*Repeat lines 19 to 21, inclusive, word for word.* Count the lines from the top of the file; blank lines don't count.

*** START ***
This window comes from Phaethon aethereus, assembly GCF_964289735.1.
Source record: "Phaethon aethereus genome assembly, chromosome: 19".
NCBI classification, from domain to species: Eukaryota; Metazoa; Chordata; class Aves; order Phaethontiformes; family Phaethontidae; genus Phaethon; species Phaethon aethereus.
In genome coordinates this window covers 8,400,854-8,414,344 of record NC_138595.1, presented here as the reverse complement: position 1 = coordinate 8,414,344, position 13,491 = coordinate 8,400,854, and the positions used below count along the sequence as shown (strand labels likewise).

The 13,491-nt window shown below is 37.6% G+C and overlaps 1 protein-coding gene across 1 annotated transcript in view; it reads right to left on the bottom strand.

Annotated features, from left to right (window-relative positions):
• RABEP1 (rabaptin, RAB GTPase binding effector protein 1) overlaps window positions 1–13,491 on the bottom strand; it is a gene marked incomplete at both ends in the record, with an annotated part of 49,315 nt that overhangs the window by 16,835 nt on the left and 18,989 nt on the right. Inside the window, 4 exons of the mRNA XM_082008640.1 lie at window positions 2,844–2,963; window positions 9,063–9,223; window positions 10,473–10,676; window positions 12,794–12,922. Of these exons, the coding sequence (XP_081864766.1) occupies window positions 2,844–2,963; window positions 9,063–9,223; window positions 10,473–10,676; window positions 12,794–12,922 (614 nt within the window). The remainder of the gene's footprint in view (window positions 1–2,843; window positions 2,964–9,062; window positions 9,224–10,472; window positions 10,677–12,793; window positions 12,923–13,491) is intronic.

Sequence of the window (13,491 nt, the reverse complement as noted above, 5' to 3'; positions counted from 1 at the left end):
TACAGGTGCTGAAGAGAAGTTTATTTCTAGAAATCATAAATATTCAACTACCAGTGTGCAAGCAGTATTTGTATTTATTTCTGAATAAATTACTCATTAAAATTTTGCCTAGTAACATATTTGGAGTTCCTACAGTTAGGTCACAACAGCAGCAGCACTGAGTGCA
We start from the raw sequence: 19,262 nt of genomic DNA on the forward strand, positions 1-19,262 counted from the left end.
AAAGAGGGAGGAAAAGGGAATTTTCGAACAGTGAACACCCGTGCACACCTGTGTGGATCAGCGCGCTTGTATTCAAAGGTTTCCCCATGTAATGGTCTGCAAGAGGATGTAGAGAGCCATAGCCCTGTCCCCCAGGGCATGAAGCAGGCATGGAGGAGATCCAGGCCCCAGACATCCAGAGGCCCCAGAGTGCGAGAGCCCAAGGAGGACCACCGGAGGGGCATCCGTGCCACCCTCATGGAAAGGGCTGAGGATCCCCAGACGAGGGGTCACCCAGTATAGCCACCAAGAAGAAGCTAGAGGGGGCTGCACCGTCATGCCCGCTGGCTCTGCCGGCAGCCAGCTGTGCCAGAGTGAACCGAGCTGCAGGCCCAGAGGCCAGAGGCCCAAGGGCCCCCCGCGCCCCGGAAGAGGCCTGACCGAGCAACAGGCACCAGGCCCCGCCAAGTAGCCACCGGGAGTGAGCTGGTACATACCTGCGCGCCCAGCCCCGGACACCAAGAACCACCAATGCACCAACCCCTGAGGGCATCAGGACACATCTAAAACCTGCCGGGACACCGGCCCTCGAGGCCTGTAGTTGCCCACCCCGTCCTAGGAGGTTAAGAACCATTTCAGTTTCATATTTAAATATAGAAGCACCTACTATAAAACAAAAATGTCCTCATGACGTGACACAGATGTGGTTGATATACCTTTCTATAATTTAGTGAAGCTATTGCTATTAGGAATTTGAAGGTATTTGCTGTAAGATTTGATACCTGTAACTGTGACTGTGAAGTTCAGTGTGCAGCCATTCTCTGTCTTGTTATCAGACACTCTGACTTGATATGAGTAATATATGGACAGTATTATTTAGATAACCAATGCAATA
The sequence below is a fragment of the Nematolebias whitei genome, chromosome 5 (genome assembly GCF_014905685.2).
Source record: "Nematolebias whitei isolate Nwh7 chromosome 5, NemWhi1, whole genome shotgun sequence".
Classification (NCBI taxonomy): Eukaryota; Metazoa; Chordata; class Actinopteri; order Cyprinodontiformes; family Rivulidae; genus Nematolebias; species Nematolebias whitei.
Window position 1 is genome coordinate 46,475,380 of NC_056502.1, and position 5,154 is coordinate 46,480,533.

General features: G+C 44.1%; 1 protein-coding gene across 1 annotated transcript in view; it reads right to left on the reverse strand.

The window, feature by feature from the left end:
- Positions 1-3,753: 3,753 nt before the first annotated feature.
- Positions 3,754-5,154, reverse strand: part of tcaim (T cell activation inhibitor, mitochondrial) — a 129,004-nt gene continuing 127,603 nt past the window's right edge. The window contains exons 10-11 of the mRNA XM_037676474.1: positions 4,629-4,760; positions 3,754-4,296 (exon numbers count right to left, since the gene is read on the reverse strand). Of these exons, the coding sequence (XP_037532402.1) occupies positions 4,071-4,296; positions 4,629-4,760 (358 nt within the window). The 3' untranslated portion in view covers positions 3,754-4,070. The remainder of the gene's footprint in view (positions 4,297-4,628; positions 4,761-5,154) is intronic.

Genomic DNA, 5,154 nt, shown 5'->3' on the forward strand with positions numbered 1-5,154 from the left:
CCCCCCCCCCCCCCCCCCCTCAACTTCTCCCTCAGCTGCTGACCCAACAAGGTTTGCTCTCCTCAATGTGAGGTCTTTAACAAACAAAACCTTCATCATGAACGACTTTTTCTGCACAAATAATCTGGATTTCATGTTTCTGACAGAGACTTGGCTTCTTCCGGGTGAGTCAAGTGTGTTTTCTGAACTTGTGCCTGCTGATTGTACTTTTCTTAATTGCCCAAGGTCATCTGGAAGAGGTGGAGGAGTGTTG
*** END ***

- Positions 3,754-5,154, reverse strand: part of tcaim (T cell activation inhibitor, mitochondrial) — a 129,004-nt gene continuing 127,603 nt past the window's right edge. The window contains exons 10-11 of the mRNA XM_037676474.1: positions 4,629-4,760; positions 3,754-4,296 (exon numbers count right to left, since the gene is read on the reverse strand). Of these exons, the coding sequence (XP_037532402.1) occupies positions 4,071-4,296; positions 4,629-4,760 (358 nt within the window). The 3' untranslated portion in view covers positions 3,754-4,070. The remainder of the gene's footprint in view (positions 4,297-4,628; positions 4,761-5,154) is intronic.

Genomic DNA, 5,154 nt, shown 5'->3' on the forward strand with positions numbered 1-5,154 from the left:
CCCCCCCCCCCCCCCCCCCTCAACTTCTCCCTCAGCTGCTGACCCAACAAGGTTTGCTCTCCTCAATGTGAGGTCTTTAACAAACAAAACCTTCATCATGAACGACTTTTTCTGCACAAATAATCTGGATTTCATGTTTCTGACAGAGACTTGGCTTCTTCCGGGTGAGTCAAGTGTGTTTTCTGAACTTGTGCCTGCTGATTGTACTTTTCTTAATTGCCCAAGGTCATCTGGAAGAGGTGGAGGAGTGTTG